One feature I’m excited about is the “Forms” tab. When you hover over a Greek, Hebrew, or Aramaic word, the forms tab will show you every form of that word that appears in that textual version. I’ve used this many times already while teaching Greek to find, e.g., the difference between aorist and perfect forms, stem changes, and other irregularities that are difficult to look up in books. It’s such a simple, but powerful feature that will help improve your language in a bit way if you use it rightly.

Figure 1: Forms tab

Figure 1: Forms tab

BW 9 was the first version to include high-def photos of manuscripts, and many of them were morphologically tagged and searchable. BW 10 retains this feature, which comes with the three major manuscripts Sinaiticus, Alexandrinus, and Vaticanus, as well as a few others. Since they are morphologically tagged, you can choose any of these manuscripts as your “browse” version and then do morphological searches on them just like you would with the standard Hebrew and Greek versions! The ability to see these manuscripts from my computer is amazing. In my dissertation I have a section on Eph 1:1 and the phrase “in Ephesus,” which is lacking in the earliest manuscripts. How much easier can textual criticism get from my laptop than to open these three early witnesses and see what’s written?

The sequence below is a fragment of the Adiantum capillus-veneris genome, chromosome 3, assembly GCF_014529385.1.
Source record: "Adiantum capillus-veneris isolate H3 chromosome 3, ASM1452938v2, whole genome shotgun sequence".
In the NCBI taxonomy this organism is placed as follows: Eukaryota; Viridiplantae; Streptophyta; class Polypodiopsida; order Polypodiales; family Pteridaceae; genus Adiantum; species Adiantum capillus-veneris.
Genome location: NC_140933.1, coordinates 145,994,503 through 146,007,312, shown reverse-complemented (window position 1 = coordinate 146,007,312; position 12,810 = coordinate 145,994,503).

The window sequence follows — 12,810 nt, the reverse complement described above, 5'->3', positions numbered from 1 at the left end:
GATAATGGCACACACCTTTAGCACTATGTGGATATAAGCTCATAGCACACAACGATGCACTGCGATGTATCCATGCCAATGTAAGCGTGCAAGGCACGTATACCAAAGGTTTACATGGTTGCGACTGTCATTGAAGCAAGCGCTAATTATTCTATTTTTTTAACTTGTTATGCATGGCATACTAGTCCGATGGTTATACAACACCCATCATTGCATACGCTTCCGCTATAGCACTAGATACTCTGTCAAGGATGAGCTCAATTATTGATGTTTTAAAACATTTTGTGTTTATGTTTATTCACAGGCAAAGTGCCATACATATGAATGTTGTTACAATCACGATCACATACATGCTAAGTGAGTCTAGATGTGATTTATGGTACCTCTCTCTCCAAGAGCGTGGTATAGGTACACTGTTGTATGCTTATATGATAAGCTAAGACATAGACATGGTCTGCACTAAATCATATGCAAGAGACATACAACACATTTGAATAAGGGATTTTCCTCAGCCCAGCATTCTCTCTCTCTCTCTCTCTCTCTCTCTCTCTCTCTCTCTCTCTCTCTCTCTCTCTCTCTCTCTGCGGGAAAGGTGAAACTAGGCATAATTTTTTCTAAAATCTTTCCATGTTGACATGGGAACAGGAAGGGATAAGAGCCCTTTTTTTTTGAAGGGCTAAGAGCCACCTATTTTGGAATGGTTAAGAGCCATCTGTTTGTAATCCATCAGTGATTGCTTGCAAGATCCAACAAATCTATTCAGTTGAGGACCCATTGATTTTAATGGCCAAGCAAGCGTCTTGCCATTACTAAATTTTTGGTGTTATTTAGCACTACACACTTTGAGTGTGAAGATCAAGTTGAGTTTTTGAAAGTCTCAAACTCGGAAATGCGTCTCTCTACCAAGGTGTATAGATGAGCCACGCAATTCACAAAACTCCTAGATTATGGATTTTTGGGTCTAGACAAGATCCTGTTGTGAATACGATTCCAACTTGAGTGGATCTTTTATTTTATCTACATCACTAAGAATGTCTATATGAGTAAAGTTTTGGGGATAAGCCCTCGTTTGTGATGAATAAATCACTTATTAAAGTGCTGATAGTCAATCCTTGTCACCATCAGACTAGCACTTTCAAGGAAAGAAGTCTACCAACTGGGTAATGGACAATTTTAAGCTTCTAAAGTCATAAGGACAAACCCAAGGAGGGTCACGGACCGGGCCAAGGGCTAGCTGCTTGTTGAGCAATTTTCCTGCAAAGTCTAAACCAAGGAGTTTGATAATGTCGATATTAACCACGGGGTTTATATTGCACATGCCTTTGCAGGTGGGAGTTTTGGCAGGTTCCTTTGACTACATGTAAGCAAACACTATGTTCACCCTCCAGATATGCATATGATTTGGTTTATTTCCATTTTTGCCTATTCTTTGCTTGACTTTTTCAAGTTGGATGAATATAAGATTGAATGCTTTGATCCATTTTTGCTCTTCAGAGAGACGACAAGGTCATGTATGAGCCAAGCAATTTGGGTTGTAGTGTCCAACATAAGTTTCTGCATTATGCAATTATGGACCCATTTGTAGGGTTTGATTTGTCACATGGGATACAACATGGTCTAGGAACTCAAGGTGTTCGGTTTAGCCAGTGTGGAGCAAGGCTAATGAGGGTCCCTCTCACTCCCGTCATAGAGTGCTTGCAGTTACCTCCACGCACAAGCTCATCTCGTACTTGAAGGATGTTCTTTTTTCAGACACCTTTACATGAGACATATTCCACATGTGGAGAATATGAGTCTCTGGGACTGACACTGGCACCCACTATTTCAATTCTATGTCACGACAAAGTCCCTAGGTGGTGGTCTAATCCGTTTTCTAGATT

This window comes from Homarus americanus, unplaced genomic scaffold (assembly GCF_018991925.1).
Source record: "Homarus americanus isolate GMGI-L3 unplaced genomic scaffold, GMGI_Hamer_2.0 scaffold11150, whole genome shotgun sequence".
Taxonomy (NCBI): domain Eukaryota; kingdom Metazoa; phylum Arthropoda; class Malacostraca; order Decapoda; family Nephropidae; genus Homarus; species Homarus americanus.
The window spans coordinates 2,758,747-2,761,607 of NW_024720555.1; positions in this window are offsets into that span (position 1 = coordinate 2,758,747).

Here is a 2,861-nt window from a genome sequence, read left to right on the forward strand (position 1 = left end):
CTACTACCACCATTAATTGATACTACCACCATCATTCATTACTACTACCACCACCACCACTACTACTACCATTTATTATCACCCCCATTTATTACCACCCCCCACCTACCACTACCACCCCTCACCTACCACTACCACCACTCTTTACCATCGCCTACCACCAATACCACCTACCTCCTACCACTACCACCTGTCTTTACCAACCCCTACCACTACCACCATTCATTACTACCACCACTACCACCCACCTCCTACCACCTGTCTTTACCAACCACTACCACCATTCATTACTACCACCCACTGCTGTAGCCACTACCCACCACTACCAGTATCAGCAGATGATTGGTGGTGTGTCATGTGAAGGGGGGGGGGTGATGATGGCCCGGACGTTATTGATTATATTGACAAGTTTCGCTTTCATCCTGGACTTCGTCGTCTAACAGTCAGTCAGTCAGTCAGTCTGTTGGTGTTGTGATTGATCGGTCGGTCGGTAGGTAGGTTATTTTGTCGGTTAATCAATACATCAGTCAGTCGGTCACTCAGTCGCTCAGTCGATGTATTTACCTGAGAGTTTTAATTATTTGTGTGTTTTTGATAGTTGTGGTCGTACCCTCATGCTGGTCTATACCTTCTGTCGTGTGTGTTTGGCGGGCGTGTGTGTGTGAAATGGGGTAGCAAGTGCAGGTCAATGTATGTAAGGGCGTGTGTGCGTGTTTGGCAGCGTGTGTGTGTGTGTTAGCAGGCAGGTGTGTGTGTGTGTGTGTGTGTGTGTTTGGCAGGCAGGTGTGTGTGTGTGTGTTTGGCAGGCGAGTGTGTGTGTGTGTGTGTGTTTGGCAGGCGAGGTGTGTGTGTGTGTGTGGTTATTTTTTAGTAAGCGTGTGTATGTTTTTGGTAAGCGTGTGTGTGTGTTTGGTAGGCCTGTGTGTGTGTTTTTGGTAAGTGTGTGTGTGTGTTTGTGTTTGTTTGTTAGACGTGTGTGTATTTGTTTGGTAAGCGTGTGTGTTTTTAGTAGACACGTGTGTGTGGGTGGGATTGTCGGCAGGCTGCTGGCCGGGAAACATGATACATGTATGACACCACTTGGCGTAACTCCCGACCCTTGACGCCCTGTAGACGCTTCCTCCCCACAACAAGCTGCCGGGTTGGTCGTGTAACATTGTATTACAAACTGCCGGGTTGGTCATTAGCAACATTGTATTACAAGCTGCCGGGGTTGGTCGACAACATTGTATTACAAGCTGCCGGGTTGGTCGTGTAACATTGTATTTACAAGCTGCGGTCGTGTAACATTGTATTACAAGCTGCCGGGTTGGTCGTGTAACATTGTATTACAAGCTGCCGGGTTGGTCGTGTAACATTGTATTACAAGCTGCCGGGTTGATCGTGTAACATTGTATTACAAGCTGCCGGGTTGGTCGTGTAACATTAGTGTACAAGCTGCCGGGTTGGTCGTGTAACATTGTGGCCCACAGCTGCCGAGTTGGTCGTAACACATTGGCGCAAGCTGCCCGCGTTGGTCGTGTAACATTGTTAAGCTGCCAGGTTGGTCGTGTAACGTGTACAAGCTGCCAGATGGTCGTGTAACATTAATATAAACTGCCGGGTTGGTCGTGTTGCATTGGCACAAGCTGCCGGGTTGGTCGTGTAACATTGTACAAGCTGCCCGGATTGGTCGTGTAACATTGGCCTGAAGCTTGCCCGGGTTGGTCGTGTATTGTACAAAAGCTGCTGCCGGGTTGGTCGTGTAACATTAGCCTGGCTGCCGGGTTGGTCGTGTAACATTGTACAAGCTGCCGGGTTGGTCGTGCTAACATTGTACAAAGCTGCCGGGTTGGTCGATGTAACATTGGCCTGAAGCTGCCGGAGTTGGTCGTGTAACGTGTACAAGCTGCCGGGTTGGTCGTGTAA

Look at Ephesians 1:1 below in Sinaiticus. The scribe shortened εἰσίν to εἰσι, and when I check the “Forms” tab for εἰμί, I see that the form with the nu occurs 427 times in the NT + LXX, while the shortened form here occurs only 8 times. (Kink for BW: When I click the form of the word, it doesn’t open up the sentences that contain that form, but the sentences with all the forms, so I would have to hunt down those 8 occurrences among the 427 verses displayed.) There may be no significance to the shortened version here, but τοίς εἰσίν is the phrase that is questionable because of its awkward grammar (“the saints who are, and the faithful in Christ..”), so perhaps there’s something to it.


Screenshot 2: Ephesians 1:1 in Sinaiticus

More importantly, note on the fourth left, “έν Έφέσῳ” is written in the left margin, showing that the phrase is likely also a marginal note in whatever text(s) this scribe copied from, or at least wasn’t integrated smoothly as to look original. Being able to conduct this sort of text-critical analysis using high-def images of Greek manuscripts is a dream come true, and former generations of text-critical scholars might be rolling over in their grave!